In an interview with Connie Stevens of WVTF, public radio in Roanoke, Tyler Lorig, the Ruth Parmly Professor and chair of neuroscience at Washington and Lee, explains the ways in which our sense of smell has an impact on all of our senses.
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Journalism Professor Edward Wasserman and alumnus Michael Missel are quoted in a Dec. 23 segment of NPR's Morning Edition, discussing Dan Rather's suit vs. CBS.
"If I had arrived just a minute later I would have missed it," says W&L student Morgan Harris ’09, who keeps his professional-grade SLR camera on him whenever he can while traveling. One of his shots proved to be a winning one and has been selected by National Geographic photo editors to be included in their 2009 Glimpse calendar.
Brian Richardson, head of the department of journalism and mass communications, at Washington and Lee appeared on NPR affiliate WMRA's Virginia Insight show to discuss the news business and its experiments in keeping the public attention.
The West-African nation of Liberia is just beginning to recover from the fourteen year civil war that destroyed its economy, infrastructure and legal system. Through a new international law course, Washington and Lee law students are participating in the rebuilding process up close and personal.
What would the holidays be without those familiar scents — the fresh spruce tree, peppermint candy canes, mulled cider? The absence of those particular odors in the context of the holidays would create a puzzle for the senses, says Washington and Lee neuroscientist Tyler Lorig, who specializes in the study of the olfactory system.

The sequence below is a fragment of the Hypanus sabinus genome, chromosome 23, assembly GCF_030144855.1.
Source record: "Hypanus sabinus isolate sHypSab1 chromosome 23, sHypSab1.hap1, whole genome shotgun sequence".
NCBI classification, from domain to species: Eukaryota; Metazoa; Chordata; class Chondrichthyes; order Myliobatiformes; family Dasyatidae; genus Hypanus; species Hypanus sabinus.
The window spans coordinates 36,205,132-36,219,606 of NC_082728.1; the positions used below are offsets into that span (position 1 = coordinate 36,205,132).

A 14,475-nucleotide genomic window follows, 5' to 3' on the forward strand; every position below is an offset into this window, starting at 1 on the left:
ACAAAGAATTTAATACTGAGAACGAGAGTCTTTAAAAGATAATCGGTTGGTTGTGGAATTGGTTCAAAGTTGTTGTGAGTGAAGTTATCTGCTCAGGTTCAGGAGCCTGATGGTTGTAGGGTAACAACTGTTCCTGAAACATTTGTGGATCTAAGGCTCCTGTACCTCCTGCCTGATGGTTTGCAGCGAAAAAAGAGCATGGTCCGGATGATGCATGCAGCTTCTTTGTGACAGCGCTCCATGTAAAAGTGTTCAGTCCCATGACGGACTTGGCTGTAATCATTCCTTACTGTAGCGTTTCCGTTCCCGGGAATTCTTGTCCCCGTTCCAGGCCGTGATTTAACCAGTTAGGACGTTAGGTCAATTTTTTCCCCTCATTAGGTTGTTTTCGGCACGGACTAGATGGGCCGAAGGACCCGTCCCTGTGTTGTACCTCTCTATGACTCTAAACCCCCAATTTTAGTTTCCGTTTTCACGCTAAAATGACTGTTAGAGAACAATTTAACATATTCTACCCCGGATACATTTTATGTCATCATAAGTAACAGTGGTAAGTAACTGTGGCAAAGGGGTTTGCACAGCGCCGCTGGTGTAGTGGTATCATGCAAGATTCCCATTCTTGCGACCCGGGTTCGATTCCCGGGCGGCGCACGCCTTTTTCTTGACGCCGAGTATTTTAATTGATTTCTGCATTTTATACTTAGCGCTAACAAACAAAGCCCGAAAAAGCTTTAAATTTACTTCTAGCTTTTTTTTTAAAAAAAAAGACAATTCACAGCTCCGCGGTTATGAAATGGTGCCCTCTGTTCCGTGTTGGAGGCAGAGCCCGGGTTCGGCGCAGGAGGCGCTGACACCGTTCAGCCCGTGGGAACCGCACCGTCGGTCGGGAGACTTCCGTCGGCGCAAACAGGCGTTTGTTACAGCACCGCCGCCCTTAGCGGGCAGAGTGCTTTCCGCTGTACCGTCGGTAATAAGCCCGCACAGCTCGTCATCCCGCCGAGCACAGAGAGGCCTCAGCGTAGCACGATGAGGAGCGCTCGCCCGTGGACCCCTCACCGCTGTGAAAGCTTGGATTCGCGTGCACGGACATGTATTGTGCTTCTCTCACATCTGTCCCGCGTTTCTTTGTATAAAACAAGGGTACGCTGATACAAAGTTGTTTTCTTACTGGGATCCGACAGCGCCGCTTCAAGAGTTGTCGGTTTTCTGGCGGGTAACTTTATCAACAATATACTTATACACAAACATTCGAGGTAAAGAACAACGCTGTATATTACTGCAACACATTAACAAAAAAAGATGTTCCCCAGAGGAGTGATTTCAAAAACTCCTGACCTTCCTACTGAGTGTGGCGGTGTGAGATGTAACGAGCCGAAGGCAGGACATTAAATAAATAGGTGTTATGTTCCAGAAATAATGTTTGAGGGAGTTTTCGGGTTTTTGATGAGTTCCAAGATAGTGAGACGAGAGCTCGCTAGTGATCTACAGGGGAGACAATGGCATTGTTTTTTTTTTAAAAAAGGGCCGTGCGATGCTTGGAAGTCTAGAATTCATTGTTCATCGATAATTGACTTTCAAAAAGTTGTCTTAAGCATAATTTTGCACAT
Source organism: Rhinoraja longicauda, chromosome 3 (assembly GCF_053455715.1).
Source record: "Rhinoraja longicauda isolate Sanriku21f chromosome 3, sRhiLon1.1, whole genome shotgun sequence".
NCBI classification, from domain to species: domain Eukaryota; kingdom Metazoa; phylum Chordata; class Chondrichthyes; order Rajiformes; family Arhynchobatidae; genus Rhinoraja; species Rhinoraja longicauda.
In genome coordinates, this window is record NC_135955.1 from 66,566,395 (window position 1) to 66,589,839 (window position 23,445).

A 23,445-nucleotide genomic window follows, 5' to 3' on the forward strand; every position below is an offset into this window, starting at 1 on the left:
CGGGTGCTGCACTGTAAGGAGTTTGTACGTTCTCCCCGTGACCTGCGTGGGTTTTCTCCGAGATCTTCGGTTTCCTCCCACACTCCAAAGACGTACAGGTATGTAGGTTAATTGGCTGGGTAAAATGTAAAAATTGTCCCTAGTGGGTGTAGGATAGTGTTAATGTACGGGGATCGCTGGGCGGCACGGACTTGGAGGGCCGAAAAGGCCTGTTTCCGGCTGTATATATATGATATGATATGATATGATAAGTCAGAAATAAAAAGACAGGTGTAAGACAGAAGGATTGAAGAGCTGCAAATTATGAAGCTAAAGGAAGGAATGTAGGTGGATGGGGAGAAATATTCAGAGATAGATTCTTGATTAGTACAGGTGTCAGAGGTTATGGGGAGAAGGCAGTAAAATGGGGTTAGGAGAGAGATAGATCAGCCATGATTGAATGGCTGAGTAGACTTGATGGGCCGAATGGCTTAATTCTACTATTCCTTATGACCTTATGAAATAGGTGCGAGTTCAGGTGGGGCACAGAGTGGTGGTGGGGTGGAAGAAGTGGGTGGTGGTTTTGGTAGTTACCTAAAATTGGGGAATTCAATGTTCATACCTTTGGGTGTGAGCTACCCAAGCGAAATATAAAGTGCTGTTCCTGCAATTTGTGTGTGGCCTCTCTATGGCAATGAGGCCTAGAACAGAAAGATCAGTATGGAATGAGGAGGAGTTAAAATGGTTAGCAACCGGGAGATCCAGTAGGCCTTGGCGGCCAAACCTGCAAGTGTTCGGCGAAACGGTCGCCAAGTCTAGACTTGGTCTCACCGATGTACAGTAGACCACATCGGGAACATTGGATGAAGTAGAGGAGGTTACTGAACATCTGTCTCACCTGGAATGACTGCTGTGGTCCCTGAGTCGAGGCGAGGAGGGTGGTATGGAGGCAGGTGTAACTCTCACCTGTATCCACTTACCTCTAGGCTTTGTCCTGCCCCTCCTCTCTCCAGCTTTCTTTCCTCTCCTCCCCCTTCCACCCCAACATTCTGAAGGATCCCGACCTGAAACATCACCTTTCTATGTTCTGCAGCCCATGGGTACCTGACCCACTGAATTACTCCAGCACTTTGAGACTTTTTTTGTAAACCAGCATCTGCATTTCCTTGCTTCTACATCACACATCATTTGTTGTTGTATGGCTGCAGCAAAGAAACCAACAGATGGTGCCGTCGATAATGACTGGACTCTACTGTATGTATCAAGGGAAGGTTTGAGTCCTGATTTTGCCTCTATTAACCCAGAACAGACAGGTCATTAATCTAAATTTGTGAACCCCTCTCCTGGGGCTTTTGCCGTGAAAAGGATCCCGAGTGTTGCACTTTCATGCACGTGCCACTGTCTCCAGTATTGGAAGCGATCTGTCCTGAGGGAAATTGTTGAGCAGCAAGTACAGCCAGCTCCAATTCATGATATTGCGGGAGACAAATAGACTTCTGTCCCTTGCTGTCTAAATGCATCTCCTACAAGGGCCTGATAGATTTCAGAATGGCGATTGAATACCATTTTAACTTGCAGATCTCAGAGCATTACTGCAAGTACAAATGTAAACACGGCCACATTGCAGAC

Odell S. McGuire, a professor emeritus of geology who taught for 32 years at W&L, died today, Dec. 8, 2008, at Heritage Hall Health and Rehab Center, in Lexington. He was 81.
Washington and Lee University has received $17 million from Gerry Lenfest, an alumnus and Philadelphia philanthropist, to establish two endowments in support of faculty sabbaticals and summer research.
As college students enter the period of final examinations, their stress level is bound to increase. But there are some common sense ways to limit the stress and avoid the problems it can cause, according to Jane Horton, director of student health and counseling at Washington and Lee University.
This fall, Donald W. Lemons, Virginia Supreme Court Justice and Distinguished Professor of Judicial Studies at Washington and Lee University School of Law, was named an Honorary Master of the Bench by the Middle Temple Inn of Court in London, England. This rare honor for an American jurist is normally reserved for Chief Justices of the U.S. Supreme Court.
Mark Rush, the Robert G. Brown Professor of Politics and Law and head of the department of politics at Washington and Lee, was a guest on Evening Edition, a public affairs program of WVTF public radio in Roanoke on Tuesday, Dec. 2.
The year before Harrison Pemberton was due to retire after teaching philosophy at Washington and Lee University for 42 years, a casual remark changed everything.
How to publicize a festival devoted to the ramp, aka the wild leek? Call in Washington and Lee Student Consulting (WLSC). That's what the West Virginia Ramp Feed did. The students researched the area and the demographics and developed a brochure to attract interest in the festival.
Monday, December 1, at 3 p.m., W&L Professor of Economics Arthur Goldsmith will appear on NPR affiliate WMRA's Virginia Inisght show to discuss the psychology of joblessness.
W&L Professor of Economics Arthur Goldsmith was quoted in a Dec. 4 USA Today story on how personality types can effect one's ability to weather an economic downturn.